I'm currently working on an HTML5 framework geared toward game development focused on the Canvas element. The framework is modular and customizable, and has the following features/goals:
* Modular scripting
* Minimal setup
* Support for a wide variety of genres
The way the framework handles things is that it uses the Modernizr library to load scripts for various features/functions -- some of which are "core" and not optional (such as the "display" script, which facilitates access to the game canvases), and some of which are optional (for example, a module that handles tile-map rendering). The "core" of the framework is mainly used for setup, while the other modules are more specific to a game.
Of course, it is up to developer as far as handling their in-game objects (such as sprites). This way, a developer is able to develop simple, frame-based sprites; or mesh-based sprites with computational animation; or anything in-between. As long as this kind of object has a "render" function, the rest is up to the developer's imagination.
In other words, it does not attempt to hold one's hand -- it merely is intended to take away a bit of the tedium and hassle of certain aspects of writing a fully featured game.
I have already started on a couple of projects with the engine in its current state (a graphical Roguelike entitled "WulaBugr"; as well as a Poker game). The only differences between the code for these two games is certain object definitions -- for example, WulaBugr uses tile maps and sprites with frame-based animations; while the Poker game uses (mostly) static card images that are animated via motion (i.e. rotation and scaling).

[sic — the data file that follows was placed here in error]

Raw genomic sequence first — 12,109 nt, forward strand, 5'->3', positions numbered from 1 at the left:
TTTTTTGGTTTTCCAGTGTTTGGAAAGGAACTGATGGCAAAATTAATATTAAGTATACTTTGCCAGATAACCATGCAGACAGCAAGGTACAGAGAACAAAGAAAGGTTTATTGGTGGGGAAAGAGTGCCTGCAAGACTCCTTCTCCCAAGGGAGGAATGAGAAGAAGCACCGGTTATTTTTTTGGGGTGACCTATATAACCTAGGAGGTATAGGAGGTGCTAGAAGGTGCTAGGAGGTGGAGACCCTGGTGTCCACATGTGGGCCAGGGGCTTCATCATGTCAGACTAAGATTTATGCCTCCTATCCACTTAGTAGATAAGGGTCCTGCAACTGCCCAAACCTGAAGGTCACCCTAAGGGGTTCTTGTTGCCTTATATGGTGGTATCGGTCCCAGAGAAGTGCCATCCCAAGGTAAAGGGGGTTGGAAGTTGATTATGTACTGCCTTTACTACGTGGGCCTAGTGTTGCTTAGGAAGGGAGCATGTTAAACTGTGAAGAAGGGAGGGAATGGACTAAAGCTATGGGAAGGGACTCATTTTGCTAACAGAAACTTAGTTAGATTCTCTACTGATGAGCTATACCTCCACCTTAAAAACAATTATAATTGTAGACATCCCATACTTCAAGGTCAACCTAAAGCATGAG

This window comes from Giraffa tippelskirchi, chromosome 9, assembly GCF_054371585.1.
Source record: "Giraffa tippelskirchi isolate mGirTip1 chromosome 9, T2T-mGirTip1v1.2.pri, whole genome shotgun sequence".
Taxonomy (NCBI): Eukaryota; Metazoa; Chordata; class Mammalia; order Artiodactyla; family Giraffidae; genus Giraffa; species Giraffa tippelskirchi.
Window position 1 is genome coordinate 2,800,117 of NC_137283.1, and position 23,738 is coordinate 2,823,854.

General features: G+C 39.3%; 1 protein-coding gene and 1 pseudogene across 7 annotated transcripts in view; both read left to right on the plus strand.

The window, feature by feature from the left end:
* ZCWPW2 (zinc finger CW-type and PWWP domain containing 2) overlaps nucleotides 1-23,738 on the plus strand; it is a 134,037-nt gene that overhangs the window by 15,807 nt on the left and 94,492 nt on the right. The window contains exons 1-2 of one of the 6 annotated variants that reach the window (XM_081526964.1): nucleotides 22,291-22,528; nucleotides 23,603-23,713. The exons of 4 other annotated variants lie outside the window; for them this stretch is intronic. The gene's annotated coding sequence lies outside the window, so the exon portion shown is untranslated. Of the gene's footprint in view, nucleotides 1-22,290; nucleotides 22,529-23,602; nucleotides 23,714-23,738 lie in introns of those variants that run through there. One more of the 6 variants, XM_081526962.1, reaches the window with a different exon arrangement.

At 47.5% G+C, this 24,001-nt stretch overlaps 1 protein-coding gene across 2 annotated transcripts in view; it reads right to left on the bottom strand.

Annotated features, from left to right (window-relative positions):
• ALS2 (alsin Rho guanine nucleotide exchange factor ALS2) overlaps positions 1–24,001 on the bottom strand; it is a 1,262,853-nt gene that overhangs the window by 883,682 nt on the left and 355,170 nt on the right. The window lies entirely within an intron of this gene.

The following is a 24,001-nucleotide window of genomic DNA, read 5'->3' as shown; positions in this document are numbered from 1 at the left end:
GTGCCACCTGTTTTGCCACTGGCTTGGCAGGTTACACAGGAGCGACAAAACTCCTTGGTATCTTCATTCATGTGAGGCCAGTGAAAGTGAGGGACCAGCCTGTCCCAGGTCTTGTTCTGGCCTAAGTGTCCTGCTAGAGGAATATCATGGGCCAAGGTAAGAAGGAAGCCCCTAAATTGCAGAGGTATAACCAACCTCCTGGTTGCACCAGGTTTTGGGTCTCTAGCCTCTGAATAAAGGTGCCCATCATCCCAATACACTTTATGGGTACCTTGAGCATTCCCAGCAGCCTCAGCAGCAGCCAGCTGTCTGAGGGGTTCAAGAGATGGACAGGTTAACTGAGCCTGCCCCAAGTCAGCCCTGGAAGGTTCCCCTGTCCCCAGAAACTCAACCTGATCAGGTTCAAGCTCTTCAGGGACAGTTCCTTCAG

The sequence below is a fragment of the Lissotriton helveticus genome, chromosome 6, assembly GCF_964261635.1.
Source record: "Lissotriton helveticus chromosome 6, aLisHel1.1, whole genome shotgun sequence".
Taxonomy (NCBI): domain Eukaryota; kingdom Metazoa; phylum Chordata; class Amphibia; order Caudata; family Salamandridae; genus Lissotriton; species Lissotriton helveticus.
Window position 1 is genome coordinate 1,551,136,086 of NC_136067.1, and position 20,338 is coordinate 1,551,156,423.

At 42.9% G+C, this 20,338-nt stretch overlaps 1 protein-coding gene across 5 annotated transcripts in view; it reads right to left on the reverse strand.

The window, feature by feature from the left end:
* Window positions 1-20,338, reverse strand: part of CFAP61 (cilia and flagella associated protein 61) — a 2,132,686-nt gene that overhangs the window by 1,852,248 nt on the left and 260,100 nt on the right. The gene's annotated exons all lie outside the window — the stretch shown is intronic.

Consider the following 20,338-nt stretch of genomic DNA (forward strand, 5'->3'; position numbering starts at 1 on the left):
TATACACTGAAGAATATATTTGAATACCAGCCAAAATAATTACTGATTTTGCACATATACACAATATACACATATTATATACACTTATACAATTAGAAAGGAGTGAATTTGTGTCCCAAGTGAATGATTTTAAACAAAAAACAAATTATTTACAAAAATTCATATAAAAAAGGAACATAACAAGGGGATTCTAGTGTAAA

These two games use the same game-state manager (though with differing state definitions), the same input system (with different input events defined for different purposes), the display module (which handles setup of a "screen" canvas as well as a "buffer" canvas), and even the same animation manager (animation sequences are actually objects that contain an arbitrary "render" function, which is passed an argument indicating the "position in time" of the animation sequence).
Hopefully you get the idea (my track record on explaining things is spotty, at best). In any case, I'm having a wee bit of trouble coming up with a title for this gizmo (it was originally intended to be an "in-house" tool, but I don't see any harm in releasing the source in case anyone is interested).
I need help thinking of something meaningful -- something that reflects the philosophy behind the framework (which is, in a sense, akin to the old "teach a man to fish" parable), but I think it would behoove me to get some input from others before searing a brand onto it.
If you have any suggestions (or more questions about the framework), type at me.